Arguments against the idea of revelation

Below are some types of experience which believers might see as revealing something of God, but which non-religious people would readily explain without reference to God.

General (or indirect) revelation

The natural world – the beauty and complexity of the natural world can be explained by science. They do not reveal God or His work.

Conscience – an inner feeling we have about right and wrong has not been placed there by God, but taught to us by parents and others when we are young.

Goodness – people do good deeds because they are good people, not necessarily because they are inspired by God. Many good people are non-religious.

Morality – there are many ways to explain moral behaviour without recourse to revelation, including the fact that people need to cooperate in order for society to survive.

Scriptures – to the non-religious scriptures were written by people, usually long ago. They do not reveal things about God, but about what those ancient writers believed.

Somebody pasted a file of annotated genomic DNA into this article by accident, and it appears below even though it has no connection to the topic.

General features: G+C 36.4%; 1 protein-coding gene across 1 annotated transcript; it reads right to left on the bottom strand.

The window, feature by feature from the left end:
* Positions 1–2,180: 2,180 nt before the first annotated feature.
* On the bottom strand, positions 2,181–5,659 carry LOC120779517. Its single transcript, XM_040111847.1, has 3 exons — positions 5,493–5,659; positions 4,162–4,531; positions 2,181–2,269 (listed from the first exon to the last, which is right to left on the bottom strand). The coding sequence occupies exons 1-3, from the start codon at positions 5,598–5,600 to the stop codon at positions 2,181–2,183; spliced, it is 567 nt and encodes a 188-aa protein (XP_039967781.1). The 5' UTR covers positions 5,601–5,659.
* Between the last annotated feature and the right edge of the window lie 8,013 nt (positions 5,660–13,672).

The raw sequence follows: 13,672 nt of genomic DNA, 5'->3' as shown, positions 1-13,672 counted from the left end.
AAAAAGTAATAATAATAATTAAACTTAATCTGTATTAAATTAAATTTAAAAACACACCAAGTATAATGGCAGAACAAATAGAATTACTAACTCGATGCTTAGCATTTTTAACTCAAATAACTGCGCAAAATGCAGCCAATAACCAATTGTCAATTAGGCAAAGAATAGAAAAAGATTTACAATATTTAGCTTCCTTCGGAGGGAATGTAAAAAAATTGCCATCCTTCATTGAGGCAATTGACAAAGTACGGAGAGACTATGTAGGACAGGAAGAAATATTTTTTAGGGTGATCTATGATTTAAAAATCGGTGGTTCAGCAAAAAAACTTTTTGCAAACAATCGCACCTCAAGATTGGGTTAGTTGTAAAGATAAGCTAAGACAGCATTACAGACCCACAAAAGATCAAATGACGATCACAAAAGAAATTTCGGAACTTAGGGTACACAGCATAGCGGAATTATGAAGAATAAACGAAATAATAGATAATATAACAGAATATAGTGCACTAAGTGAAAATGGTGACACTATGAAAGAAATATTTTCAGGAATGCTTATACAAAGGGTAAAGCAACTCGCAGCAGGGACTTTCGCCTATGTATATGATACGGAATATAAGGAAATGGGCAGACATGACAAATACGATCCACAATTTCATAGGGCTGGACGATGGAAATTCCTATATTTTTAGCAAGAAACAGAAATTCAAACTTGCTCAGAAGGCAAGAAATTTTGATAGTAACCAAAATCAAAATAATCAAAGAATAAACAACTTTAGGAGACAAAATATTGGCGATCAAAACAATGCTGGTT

Special (or direct) revelation

Dreams and visions – we all have dreams and dream-like experiences, and science and psychology can at least partially explain these phenomena. Just because we can’t yet fully explain them doesn’t mean they are revelations of God.

Miracles – miraculous events are by definition ones which cannot be proved to have happened. If there were any hard factual evidence for them, they wouldn’t be miracles but problems for science to solve. Non-believers argue that if we can’t even know they happened, we certainly can’t know they are revelations of God.

Prophecies – like any predictions, prophecies may or may not come true. If they come true, they must have been possible and they reveal more about the mathematical laws of probability than they do of God.

Human conscience and reason

The concept of conscience and reason can cause problems for Christians. They may be unsure how to interpret the voice of God. They may also doubt whether their sense of reason is given by God, or is something humans have acquired or developed. Some Christians may question God’s nature when fellow believers understand Him in so many different ways.

The concept of conscience and reason can also cause problems for Muslims. They may be unsure how to interpret the will of Allah, or whether the will of Allah is even being revealed through conscience and reason. Some Muslims may doubt the exact nature of Allah’s will when there are different beliefs about the Sunnah and the importance of the Prophet Muhammad's teachings.

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